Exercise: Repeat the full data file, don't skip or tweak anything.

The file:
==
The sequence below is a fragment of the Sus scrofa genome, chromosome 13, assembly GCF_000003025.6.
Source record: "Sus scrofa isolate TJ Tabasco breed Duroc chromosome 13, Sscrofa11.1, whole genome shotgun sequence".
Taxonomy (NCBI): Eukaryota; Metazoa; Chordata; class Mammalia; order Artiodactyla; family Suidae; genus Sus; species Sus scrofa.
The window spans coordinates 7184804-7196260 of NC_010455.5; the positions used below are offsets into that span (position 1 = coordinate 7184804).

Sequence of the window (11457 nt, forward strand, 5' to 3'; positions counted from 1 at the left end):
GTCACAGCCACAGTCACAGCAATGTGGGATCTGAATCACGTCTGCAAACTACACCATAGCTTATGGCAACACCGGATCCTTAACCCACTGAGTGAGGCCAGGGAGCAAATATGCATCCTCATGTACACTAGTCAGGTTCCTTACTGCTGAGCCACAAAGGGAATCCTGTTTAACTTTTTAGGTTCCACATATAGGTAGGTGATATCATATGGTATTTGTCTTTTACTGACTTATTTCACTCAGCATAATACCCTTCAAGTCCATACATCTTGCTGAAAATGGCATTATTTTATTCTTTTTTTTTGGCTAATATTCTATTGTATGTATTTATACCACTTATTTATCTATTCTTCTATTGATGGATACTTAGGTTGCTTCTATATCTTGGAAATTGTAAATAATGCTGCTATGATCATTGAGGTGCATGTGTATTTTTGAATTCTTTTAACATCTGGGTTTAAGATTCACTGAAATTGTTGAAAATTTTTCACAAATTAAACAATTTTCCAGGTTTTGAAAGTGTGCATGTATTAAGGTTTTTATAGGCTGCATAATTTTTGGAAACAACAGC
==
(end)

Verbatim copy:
The sequence below is a fragment of the Sus scrofa genome, chromosome 13, assembly GCF_000003025.6.
Source record: "Sus scrofa isolate TJ Tabasco breed Duroc chromosome 13, Sscrofa11.1, whole genome shotgun sequence".
Taxonomy (NCBI): Eukaryota; Metazoa; Chordata; class Mammalia; order Artiodactyla; family Suidae; genus Sus; species Sus scrofa.
The window spans coordinates 7184804-7196260 of NC_010455.5; the positions used below are offsets into that span (position 1 = coordinate 7184804).

Sequence of the window (11457 nt, forward strand, 5' to 3'; positions counted from 1 at the left end):
GTCACAGCCACAGTCACAGCAATGTGGGATCTGAATCACGTCTGCAAACTACACCATAGCTTATGGCAACACCGGATCCTTAACCCACTGAGTGAGGCCAGGGAGCAAATATGCATCCTCATGTACACTAGTCAGGTTCCTTACTGCTGAGCCACAAAGGGAATCCTGTTTAACTTTTTAGGTTCCACATATAGGTAGGTGATATCATATGGTATTTGTCTTTTACTGACTTATTTCACTCAGCATAATACCCTTCAAGTCCATACATCTTGCTGAAAATGGCATTATTTTATTCTTTTTTTTTGGCTAATATTCTATTGTATGTATTTATACCACTTATTTATCTATTCTTCTATTGATGGATACTTAGGTTGCTTCTATATCTTGGAAATTGTAAATAATGCTGCTATGATCATTGAGGTGCATGTGTATTTTTGAATTCTTTTAACATCTGGGTTTAAGATTCACTGAAATTGTTGAAAATTTTTCACAAATTAAACAATTTTCCAGGTTTTGAAAGTGTGCATGTATTAAGGTTTTTATAGGCTGCATAATTTTTGGAAACAACAGC